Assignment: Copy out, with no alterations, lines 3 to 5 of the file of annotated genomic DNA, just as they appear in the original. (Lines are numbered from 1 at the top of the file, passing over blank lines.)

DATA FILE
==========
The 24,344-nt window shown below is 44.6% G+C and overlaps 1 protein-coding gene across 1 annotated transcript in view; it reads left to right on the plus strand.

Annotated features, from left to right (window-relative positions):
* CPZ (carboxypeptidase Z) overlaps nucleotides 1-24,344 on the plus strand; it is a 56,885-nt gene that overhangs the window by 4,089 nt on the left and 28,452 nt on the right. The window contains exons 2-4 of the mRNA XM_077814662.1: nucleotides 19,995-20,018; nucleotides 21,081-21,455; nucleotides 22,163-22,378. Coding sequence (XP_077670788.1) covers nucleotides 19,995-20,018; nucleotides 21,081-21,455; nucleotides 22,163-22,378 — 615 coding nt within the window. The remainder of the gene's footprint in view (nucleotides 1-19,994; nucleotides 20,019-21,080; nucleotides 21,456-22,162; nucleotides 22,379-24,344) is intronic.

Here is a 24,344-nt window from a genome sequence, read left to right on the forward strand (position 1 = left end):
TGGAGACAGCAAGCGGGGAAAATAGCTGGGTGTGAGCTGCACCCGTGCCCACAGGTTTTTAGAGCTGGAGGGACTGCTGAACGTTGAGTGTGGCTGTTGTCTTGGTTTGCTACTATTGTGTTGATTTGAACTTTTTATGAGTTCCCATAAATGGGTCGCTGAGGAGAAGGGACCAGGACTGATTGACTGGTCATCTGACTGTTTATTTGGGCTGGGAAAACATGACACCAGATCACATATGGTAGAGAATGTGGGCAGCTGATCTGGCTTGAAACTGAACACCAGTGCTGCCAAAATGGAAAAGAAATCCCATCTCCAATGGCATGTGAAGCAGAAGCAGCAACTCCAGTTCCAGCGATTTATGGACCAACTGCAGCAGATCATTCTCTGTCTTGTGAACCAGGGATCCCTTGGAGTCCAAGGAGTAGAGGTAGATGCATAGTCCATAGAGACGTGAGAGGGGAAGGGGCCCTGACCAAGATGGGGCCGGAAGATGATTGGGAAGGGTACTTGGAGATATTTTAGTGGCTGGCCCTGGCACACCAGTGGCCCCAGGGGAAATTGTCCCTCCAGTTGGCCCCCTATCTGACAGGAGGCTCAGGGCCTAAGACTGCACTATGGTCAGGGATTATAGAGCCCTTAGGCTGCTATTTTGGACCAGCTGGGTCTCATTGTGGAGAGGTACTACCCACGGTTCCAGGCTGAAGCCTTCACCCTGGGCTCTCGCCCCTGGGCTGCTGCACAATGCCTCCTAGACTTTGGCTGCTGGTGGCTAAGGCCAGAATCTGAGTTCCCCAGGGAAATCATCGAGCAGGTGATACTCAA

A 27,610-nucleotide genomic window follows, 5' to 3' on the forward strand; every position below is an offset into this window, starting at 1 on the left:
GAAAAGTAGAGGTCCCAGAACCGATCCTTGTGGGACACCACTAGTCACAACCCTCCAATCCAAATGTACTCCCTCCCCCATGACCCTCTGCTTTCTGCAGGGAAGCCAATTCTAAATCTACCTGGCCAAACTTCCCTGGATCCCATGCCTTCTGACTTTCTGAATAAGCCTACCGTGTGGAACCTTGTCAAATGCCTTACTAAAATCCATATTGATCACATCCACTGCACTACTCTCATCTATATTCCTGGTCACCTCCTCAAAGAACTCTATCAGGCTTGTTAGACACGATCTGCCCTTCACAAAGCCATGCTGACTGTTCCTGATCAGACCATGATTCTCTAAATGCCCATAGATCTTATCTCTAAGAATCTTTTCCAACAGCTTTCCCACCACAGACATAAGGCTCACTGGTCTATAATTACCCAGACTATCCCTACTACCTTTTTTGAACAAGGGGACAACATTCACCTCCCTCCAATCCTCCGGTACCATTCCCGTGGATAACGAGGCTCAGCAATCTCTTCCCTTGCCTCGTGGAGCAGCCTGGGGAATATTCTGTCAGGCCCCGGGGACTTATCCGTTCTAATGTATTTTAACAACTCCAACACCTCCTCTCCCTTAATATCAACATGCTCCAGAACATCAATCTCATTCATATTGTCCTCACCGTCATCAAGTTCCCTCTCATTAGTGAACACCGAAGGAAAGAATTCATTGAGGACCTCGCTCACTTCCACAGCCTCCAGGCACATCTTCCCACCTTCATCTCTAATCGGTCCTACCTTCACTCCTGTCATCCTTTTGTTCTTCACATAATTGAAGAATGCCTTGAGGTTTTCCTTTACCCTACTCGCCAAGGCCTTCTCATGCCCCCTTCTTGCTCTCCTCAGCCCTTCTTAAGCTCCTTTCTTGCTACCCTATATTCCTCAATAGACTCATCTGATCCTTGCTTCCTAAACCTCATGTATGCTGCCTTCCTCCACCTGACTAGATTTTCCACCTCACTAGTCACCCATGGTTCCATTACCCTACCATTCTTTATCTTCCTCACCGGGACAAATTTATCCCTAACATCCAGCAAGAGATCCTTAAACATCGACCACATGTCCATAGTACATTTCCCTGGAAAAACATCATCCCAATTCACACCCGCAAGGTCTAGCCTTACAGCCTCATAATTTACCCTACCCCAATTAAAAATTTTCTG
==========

* CPZ (carboxypeptidase Z) overlaps nucleotides 1-24,344 on the plus strand; it is a 56,885-nt gene that overhangs the window by 4,089 nt on the left and 28,452 nt on the right. The window contains exons 2-4 of the mRNA XM_077814662.1: nucleotides 19,995-20,018; nucleotides 21,081-21,455; nucleotides 22,163-22,378. Coding sequence (XP_077670788.1) covers nucleotides 19,995-20,018; nucleotides 21,081-21,455; nucleotides 22,163-22,378 — 615 coding nt within the window. The remainder of the gene's footprint in view (nucleotides 1-19,994; nucleotides 20,019-21,080; nucleotides 21,456-22,162; nucleotides 22,379-24,344) is intronic.

Here is a 24,344-nt window from a genome sequence, read left to right on the forward strand (position 1 = left end):
TGGAGACAGCAAGCGGGGAAAATAGCTGGGTGTGAGCTGCACCCGTGCCCACAGGTTTTTAGAGCTGGAGGGACTGCTGAACGTTGAGTGTGGCTGTTGTCTTGGTTTGCTACTATTGTGTTGATTTGAACTTTTTATGAGTTCCCATAAATGGGTCGCTGAGGAGAAGGGACCAGGACTGATTGACTGGTCATCTGACTGTTTATTTGGGCTGGGAAAACATGACACCAGATCACATATGGTAGAGAATGTGGGCAGCTGATCTGGCTTGAAACTGAACACCAGTGCTGCCAAAATGGAAAAGAAATCCCATCTCCAATGGCATGTGAAGCAGAAGCAGCAACTCCAGTTCCAGCGATTTATGGACCAACTGCAGCAGATCATTCTCTGTCTTGTGAACCAGGGATCCCTTGGAGTCCAAGGAGTAGAGGTAGATGCATAGTCCATAGAGACGTGAGAGGGGAAGGGGCCCTGACCAAGATGGGGCCGGAAGATGATTGGGAAGGGTACTTGGAGATATTTTAGTGGCTGGCCCTGGCACACCAGTGGCCCCAGGGGAAATTGTCCCTCCAGTTGGCCCCCTATCTGACAGGAGGCTCAGGGCCTAAGACTGCACTATGGTCAGGGATTATAGAGCCCTTAGGCTGCTATTTTGGACCAGCTGGGTCTCATTGTGGAGAGGTACTACCCACGGTTCCAGGCTGAAGCCTTCACCCTGGGCTCTCGCCCCTGGGCTGCTGCACAATGCCTCCTAGACTTTGGCTGCTGGTGGCTAAGGCCAGAATCTGAGTTCCCCAGGGAAATCATCGAGCAGGTGATACTCAA